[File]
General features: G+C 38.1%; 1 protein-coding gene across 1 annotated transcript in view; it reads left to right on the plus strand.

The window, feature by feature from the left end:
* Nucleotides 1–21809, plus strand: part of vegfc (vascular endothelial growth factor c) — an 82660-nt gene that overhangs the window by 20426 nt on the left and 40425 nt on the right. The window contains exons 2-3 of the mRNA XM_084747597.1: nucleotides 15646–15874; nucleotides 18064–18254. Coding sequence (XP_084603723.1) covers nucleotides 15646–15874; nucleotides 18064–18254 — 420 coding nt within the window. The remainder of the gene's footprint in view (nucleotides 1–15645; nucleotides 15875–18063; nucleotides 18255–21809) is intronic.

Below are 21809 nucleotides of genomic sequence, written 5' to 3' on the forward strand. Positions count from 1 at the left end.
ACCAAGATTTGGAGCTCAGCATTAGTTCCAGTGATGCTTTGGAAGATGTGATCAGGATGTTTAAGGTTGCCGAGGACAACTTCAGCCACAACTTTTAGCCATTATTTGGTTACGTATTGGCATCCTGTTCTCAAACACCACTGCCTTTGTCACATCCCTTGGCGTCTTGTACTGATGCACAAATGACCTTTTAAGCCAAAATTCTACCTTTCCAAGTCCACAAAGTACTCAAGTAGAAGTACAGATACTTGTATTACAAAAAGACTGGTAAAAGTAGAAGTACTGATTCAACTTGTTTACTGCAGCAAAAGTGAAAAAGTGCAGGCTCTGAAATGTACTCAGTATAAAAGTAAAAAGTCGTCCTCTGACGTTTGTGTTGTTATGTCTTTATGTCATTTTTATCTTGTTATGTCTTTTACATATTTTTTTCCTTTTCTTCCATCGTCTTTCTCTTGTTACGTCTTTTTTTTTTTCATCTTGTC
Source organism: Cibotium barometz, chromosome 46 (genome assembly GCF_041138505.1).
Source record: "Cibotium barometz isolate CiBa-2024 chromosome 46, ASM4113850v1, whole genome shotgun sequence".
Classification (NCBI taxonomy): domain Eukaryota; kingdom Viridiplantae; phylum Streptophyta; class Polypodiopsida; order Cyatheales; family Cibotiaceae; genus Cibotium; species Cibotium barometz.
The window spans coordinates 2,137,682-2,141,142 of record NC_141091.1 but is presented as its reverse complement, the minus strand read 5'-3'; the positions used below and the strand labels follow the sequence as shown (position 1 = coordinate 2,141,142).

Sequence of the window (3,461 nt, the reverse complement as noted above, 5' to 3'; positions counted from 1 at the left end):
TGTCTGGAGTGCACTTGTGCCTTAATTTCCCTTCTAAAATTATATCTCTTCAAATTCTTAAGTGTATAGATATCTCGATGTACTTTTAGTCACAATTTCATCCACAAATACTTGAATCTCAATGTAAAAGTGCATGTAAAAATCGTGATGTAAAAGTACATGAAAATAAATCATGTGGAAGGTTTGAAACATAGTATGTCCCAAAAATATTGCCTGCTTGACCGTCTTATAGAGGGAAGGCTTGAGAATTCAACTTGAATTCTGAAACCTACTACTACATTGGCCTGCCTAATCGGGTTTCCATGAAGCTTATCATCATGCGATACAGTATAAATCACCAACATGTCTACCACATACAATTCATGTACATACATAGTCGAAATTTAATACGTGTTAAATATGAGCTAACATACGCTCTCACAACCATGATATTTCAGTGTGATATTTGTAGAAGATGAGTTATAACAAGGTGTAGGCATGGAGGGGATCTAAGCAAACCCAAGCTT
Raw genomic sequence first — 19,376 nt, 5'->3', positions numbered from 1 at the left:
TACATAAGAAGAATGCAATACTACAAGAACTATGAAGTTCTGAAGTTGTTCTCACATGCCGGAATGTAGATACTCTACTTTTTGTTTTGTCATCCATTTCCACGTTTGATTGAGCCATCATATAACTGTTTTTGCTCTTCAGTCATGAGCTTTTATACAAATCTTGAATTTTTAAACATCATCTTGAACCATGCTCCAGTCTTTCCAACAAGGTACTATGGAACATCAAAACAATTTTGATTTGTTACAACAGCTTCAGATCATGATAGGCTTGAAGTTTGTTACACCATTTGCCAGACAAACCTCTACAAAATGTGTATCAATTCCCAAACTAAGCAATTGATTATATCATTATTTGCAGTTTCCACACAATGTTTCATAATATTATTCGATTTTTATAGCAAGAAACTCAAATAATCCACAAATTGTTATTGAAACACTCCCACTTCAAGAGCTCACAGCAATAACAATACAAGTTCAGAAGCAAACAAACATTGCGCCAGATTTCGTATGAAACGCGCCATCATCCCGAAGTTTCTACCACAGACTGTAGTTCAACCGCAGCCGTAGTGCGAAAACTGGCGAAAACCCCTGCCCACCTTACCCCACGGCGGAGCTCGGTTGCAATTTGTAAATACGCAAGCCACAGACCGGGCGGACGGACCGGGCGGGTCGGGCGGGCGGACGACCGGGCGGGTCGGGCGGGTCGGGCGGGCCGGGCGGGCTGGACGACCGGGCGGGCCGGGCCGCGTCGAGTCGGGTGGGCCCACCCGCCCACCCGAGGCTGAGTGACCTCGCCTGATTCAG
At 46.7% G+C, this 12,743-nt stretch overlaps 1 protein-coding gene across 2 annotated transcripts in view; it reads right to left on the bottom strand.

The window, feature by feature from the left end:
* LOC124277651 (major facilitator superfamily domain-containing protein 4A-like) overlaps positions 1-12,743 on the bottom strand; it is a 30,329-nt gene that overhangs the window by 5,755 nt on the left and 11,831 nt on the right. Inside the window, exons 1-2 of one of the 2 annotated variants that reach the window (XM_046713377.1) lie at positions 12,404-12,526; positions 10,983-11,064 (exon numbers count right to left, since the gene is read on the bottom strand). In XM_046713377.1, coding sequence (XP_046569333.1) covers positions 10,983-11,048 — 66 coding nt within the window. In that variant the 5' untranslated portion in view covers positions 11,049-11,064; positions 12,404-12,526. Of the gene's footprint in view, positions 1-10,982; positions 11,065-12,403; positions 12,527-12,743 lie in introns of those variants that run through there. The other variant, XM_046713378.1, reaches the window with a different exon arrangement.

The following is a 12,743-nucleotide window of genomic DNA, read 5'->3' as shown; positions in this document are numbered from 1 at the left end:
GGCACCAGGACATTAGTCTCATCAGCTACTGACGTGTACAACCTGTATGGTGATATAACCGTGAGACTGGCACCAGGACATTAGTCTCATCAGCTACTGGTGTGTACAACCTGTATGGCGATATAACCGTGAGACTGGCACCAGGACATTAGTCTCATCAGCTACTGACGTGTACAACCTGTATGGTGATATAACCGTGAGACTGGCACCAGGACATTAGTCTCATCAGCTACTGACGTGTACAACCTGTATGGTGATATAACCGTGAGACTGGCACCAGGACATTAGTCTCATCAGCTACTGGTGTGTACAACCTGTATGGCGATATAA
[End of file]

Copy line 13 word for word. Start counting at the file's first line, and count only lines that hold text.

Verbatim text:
TACATAAGAAGAATGCAATACTACAAGAACTATGAAGTTCTGAAGTTGTTCTCACATGCCGGAATGTAGATACTCTACTTTTTGTTTTGTCATCCATTTCCACGTTTGATTGAGCCATCATATAACTGTTTTTGCTCTTCAGTCATGAGCTTTTATACAAATCTTGAATTTTTAAACATCATCTTGAACCATGCTCCAGTCTTTCCAACAAGGTACTATGGAACATCAAAACAATTTTGATTTGTTACAACAGCTTCAGATCATGATAGGCTTGAAGTTTGTTACACCATTTGCCAGACAAACCTCTACAAAATGTGTATCAATTCCCAAACTAAGCAATTGATTATATCATTATTTGCAGTTTCCACACAATGTTTCATAATATTATTCGATTTTTATAGCAAGAAACTCAAATAATCCACAAATTGTTATTGAAACACTCCCACTTCAAGAGCTCACAGCAATAACAATACAAGTTCAGAAGCAAACAAACATTGCGCCAGATTTCGTATGAAACGCGCCATCATCCCGAAGTTTCTACCACAGACTGTAGTTCAACCGCAGCCGTAGTGCGAAAACTGGCGAAAACCCCTGCCCACCTTACCCCACGGCGGAGCTCGGTTGCAATTTGTAAATACGCAAGCCACAGACCGGGCGGACGGACCGGGCGGGTCGGGCGGGCGGACGACCGGGCGGGTCGGGCGGGTCGGGCGGGCCGGGCGGGCTGGACGACCGGGCGGGCCGGGCCGCGTCGAGTCGGGTGGGCCCACCCGCCCACCCGAGGCTGAGTGACCTCGCCTGATTCAG